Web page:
"I think we're moving in the right direction. We keep proving we can finish games and beat guys. We have to take the momentum and keep rolling with it," Clayborn said.

With Seattle down 11 points, Wilson hit Doug Baldwin on a 29-yard TD with 3 minutes left and then threw to Jimmy Graham for the two-point conversion. Seattle got the ball back and moved in range for Walsh, whose attempt was on line but landed short of the crossbar.

"That was in our range, and in hindsight I would have just driven it more," Walsh said. "I would have driven it more and not left it short. I was too accurate and didn't have enough on it."

Wilson again was the entirety of Seattle's offense, throwing for 258 yards and two touchdowns, and running for another 86 yards and a TD.

But it was an awful night for the Seahawks, filled with more injuries and questionable decisions by coach Pete Carroll. He called for a fake field goal late in the first half rather than attempting a 35-yard kick. He also made a questionable challenge in the fourth quarter that didn't go his way and left Seattle with just one timeout.

That lack of timeouts came back to haunt Seattle on the final drive when seconds ticked away and rather than running one more play, Walsh was sent out to attempt the 52-yard kick. His long for the season is 49 yards.

The conclusion only amplified Carroll's baffling decision at the end of the first half, when Seattle ran a fake field goal rather than having Walsh attempt a 35-yarder that would have pulled Seattle within 24-20. Holder Jon Ryan completed his shovel pass to Luke Willson, but Grady Jarrett read the play and tackled Willson for a 4-yard loss.

Willson said Atlanta's defense on the play was different than what Seattle had seen on film.

"It would have been a really good call if we had made it," Carroll said. "Terrific opportunity right where we wanted it and the defensive tackle made a better play."

Seattle played a game for the first time since the end of the 2010 season without Richard Sherman. His streak of 99 consecutive starts in the regular season was snapped because of a torn Achilles tendon suffered against Arizona. The Seahawks were also without safety Kam Chancellor because of a neck injury, leaving their vaunted secondary with several new faces.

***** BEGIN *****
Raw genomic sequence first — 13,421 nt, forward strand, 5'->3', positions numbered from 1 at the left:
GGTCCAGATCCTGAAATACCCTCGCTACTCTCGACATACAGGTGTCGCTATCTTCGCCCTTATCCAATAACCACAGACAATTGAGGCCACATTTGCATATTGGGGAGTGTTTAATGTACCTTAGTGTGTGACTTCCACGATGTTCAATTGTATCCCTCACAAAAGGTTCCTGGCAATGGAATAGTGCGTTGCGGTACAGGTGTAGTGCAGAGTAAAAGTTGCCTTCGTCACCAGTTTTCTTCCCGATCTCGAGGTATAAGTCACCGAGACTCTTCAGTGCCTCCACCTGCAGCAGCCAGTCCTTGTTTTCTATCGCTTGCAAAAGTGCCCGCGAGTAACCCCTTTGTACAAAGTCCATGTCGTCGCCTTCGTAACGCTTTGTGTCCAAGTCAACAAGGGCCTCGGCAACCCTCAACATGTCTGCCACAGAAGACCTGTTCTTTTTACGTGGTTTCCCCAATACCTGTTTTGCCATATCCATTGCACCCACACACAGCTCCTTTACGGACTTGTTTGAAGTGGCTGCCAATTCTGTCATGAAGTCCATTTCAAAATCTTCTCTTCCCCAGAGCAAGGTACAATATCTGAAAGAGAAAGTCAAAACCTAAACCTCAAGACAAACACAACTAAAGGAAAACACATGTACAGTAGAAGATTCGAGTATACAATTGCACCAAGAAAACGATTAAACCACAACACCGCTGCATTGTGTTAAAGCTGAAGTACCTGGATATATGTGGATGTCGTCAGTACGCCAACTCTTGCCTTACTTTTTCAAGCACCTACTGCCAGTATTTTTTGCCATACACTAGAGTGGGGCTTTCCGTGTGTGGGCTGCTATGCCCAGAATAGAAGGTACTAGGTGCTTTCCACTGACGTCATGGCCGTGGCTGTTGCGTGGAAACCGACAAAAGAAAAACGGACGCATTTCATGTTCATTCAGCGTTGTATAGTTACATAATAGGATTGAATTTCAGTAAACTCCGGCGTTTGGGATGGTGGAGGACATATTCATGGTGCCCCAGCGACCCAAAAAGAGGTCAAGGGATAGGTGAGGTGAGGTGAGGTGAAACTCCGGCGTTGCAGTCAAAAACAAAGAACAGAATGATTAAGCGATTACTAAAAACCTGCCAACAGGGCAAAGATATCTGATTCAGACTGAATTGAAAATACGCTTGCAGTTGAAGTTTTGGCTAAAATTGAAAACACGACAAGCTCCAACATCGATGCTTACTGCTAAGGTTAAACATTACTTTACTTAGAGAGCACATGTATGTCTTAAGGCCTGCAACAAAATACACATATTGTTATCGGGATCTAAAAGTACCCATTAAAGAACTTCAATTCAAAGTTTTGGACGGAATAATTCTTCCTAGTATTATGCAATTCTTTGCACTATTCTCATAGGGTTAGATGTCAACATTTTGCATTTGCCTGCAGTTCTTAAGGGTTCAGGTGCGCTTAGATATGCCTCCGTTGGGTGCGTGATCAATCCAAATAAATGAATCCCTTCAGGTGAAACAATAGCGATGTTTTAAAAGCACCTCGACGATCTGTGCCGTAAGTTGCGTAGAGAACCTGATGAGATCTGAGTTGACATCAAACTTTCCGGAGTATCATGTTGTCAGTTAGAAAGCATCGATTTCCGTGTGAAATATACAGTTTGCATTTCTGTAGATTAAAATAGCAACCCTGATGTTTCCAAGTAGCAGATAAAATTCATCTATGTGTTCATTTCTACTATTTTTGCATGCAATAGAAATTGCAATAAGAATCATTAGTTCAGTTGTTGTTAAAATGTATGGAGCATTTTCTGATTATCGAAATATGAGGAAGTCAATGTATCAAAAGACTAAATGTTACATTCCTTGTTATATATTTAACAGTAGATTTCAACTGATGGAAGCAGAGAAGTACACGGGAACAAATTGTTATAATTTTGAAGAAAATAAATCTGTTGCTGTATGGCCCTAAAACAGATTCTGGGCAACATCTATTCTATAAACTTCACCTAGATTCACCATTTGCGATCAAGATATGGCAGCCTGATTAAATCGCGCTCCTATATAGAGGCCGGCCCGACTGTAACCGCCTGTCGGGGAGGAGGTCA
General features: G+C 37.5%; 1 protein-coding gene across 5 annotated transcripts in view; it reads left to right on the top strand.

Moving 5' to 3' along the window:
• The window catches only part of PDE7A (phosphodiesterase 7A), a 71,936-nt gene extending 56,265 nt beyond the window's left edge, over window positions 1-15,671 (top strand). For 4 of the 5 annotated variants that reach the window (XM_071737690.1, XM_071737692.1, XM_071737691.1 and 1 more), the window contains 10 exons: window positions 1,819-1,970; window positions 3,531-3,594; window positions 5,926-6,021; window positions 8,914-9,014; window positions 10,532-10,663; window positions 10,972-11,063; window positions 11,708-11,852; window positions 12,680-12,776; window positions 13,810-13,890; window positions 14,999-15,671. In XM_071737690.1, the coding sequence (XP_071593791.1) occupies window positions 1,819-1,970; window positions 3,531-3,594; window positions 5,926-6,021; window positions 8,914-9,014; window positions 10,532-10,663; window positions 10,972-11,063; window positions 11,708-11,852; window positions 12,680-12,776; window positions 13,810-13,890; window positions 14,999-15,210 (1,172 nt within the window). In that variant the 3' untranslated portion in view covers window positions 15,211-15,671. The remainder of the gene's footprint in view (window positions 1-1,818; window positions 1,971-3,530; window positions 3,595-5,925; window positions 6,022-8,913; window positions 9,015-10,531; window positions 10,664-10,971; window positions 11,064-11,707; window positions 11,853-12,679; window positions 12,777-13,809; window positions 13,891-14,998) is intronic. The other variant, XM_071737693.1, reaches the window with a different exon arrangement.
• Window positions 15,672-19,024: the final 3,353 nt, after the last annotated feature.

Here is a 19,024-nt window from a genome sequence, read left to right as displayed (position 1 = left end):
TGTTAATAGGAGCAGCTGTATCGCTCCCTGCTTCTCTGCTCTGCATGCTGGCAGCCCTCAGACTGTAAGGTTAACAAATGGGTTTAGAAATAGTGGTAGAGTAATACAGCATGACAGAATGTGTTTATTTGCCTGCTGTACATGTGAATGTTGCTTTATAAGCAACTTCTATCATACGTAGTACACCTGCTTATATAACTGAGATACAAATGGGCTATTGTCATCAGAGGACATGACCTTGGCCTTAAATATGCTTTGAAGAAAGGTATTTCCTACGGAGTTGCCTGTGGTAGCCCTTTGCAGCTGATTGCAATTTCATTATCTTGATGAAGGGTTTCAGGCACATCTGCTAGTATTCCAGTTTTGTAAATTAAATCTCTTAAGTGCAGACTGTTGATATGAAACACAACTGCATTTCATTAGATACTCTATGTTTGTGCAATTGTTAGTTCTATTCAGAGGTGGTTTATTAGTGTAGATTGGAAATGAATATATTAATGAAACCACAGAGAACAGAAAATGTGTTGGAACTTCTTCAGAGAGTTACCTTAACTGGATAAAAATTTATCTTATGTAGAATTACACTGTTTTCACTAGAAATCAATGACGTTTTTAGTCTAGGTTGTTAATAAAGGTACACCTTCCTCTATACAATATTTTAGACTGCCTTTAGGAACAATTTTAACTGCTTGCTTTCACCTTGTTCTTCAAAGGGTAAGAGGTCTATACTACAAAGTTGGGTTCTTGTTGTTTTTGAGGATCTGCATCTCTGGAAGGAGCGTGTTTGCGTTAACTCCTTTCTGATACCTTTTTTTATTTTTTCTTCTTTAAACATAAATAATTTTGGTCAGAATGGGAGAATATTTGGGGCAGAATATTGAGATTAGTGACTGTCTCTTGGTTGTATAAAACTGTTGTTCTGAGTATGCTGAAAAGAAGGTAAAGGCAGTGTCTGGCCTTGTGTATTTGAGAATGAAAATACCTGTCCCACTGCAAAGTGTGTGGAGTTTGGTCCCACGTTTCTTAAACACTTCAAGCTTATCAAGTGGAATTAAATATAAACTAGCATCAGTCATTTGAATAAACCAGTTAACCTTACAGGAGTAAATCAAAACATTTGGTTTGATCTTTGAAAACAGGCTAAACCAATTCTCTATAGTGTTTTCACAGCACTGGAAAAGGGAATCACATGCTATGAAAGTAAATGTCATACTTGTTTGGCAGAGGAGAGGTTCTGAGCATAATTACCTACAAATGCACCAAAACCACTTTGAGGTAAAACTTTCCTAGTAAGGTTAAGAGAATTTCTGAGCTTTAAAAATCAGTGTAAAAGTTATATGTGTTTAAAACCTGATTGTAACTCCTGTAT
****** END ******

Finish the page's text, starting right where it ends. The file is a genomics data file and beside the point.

"Those two are phenomenal players. ... It was a lot different," Sanu said. "They did a lot of different things but we just had to take advantage of our routes."

MATTY ICE

Ryan was more than happy to pick on a defense without Sherman and Chancellor. He was 19 of 27 passing for 195 yards and rarely faced pressure. Seattle had one sack, and the Falcons went 9 of 14 on third-down conversions.

Sanu made a great one-handed grab for a 2-yard touchdown in the first quarter. Ryan found Toilolo on a 25-yard TD in the third quarter to give Atlanta a 31-20 lead. Matt Bryant added a 19-yard field goal with 3:49 left to put the Falcons ahead by 11, and Wilson's late heroics weren't enough.

Ryan's streak of 64 straight games passing for at least 200 yards was snapped.

INJURIES

Seattle's injury woes continued. The Seahawks lost rookie cornerback Shaquill Griffin to a concussion on the second play of the game, forcing newly signed veteran Byron Maxwell into a more prominent role than expected.

Early in the second half, promising running back Mike Davis was lost to a groin injury after taking a screen pass 21 yards. Davis had two receptions and had carried six times for 18 yards before getting hurt. Seattle also lost starting guard Oday Aboushi in the fourth quarter with a shoulder injury.

Atlanta got a scare when safety Keanu Neal was checked for a concussion in the first half. He was cleared to return.

UP NEXT

Falcons: Host Tampa Bay on Sunday to open a three-game homestand.

Seahawks: Travel to division foe San Francisco on Sunday.

NBC SPORTS BOSTON SCHEDULE

EX-PATS PODCAST: How Belichick the perfectionist will find flaws in win vs. Raiders

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EX-PATS PODCAST: How Belichick the perfectionist will find flaws in win vs. Raiders

0:55 - Patriots playing great as they stream roll the Raiders but Koppen explains that Belichick will knock them down as he strives for perfection. Also talk about how it takes a couple months into the season for the coaches and players to learn each other again.

5:40 - Stephon Gilmore playing excellent lined up against Michael Crabtree. Malcolm Butler bounces back but gives up the only score to Amari Cooper. Koppen suggest Butler’s contract situation might be affecting his play. 

7:50 - All in on the Patriots defense yet? Giardi and Koppen discuss the defensive play and the upcoming offenses the Patriots will be facing.

10:30 - Dan Koppen talks about job security in the NFL and if he ever worried about somebody else taking his job, and the cutthroat nature of the Patriots. 

13:50 - Tom Brady picking apart the Raiders and Jack Del Rio’s defenses throughout his career. 

17:45 - A debate about Patriots backup quarterbacks and if Matt Cassel was actually a good NFL QB. 

21:20 - A few game notes: Rex Burkhead’s fumble vs. the Raiders, LaAdrian Waddle filling in for Marcus Cannon.